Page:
Shall be entitled to all Privileges and Immunities IN and OF the several States

Article IV, Section 2, Clause 1 of Constitution was modified by the Fourteenth Amendment, in particular, Section 1, Clause 2. This was determined by the Supreme Court of the United States, in the Slaughterhouse Cases. ...more

Section 1, Clause 2 of the Fourteenth Amendment modified Article IV, Section 2, Clause 1 of the Constitution of the United States,...

A citizen of a State, under Article IV, Section 2, Clause 1 of the Constitution of the United States of America, is now also a citizen of the several States. Such citizen is recognized under international law as a...more

Section 1, Clause 2 of the Fourteenth Amendment modified Article IV, Section 2, Clause 1 of the Constitution of the United States

A citizen of a State, under Article IV, Section 2, Clause 1 of the Constitution, before the adoption of the Fourteenth Amendment, was entitled to privileges and immunities of a citizen of the United States. However, with...more

Citizenship and the Federal Courts after the Fourteenth Amendment

Article III, Section 2 of the Constitution of the United States (of America) provides that “[t]he judicial Power shall extend to controversies between Citizens of different States” as well as to controversies between...more

Siskind's Immigration Bulletin – September 7th, 2010

1. Openers 2. ABCs of Immigration Law: K-1 Visa for Fiancé(e)s of U.S. Citizens 3. Ask Visalaw.com 4. Border and Enforcement News -Napolitano: ‘Now with enough border resources, time to reform’ -Employer audits...more

Two State Citizens in every State of the Union

Before the Fourteenth Amendment, one was considered a citizen of a State as well as a citizen of the United States. After the Fourteenth Amendment one changed to being either a citizen of a State OR a citizen of the United...more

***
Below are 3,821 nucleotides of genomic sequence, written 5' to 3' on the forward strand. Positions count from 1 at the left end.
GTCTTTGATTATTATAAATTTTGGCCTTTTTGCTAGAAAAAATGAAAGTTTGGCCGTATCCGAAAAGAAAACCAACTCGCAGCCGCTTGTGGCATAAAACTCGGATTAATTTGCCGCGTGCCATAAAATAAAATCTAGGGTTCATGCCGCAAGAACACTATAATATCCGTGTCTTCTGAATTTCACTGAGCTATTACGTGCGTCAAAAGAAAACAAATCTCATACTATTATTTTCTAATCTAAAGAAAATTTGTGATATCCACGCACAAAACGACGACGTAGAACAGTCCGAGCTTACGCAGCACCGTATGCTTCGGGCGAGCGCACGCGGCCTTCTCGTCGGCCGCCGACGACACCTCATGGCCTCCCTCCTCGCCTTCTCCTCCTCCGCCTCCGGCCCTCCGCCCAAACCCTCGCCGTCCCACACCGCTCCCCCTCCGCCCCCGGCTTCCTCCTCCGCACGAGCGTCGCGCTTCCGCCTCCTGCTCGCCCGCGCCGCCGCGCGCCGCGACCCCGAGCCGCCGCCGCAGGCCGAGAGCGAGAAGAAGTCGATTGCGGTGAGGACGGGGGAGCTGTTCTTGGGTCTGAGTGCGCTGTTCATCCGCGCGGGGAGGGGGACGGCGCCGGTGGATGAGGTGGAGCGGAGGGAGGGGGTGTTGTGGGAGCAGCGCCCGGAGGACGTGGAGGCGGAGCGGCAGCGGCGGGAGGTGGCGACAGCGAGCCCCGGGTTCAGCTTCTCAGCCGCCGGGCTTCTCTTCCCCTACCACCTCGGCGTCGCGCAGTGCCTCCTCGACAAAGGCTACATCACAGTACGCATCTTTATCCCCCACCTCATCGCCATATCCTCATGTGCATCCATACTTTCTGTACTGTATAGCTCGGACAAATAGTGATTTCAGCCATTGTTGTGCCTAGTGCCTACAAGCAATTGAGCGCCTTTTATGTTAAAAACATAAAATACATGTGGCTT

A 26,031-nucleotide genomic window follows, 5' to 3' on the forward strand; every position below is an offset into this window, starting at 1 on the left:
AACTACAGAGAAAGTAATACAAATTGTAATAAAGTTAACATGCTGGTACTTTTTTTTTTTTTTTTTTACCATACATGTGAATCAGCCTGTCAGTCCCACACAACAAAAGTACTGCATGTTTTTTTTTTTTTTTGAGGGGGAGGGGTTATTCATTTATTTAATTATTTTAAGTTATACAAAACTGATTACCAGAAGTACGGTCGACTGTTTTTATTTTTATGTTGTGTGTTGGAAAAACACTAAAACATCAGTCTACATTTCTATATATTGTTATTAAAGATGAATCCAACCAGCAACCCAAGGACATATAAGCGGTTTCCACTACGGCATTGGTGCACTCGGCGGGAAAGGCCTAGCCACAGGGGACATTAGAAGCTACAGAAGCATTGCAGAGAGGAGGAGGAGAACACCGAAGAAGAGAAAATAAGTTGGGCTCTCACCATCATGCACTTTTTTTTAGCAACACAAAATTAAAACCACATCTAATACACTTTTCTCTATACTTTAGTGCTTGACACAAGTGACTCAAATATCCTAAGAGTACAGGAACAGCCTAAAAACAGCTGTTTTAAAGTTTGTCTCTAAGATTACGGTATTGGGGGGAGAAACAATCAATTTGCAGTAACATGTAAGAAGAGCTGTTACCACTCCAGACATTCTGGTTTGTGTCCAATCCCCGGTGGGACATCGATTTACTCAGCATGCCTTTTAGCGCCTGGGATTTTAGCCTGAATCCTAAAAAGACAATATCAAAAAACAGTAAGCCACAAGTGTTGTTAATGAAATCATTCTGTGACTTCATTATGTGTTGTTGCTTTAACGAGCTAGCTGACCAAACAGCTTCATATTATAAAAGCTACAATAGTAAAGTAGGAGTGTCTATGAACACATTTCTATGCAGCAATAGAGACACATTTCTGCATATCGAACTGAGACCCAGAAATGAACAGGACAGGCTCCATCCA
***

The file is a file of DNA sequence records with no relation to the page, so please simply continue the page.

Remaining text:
An Overview of Citizenship in the United States since the Adoption of the Fourteenth Amendment

Since the adoption of the Fourteenth Amendment, there are three sets of privileges and immunities. Privileges and immunities of citizens of the United States are located at Section 1, Clause 2 of the Fourteenth Amendment. ...more

The Support Our Law Enforcement and Safe Neighborhoods Act, Arizona Senate Bill 1070

Full text copy of The Support Our Law Enforcement and Safe Neighborhoods Act, Arizona Senate Bill 1070, signed into law by Governor Jan Brewer on April 23, 2010. From the law: “The legislature finds that there is a...more

Natural (Native) Born Citizen Defined: Before and After the Fourteenth Amendment

Before the Fourteenth Amendment, a native born citizen was a citizen of a State, and a native born citizen of the United States, when aboard. Before the Fourteenth Amendment, an alien or foreigner could become a...more

Federal Criminal Immigration Cases Reach Record High

Federal prosecution for immigration violations reached a record high of 169,612 in 2009. According to the study out of Syracuse University, this number represents more than ½ of all criminal cases brought by the federal...more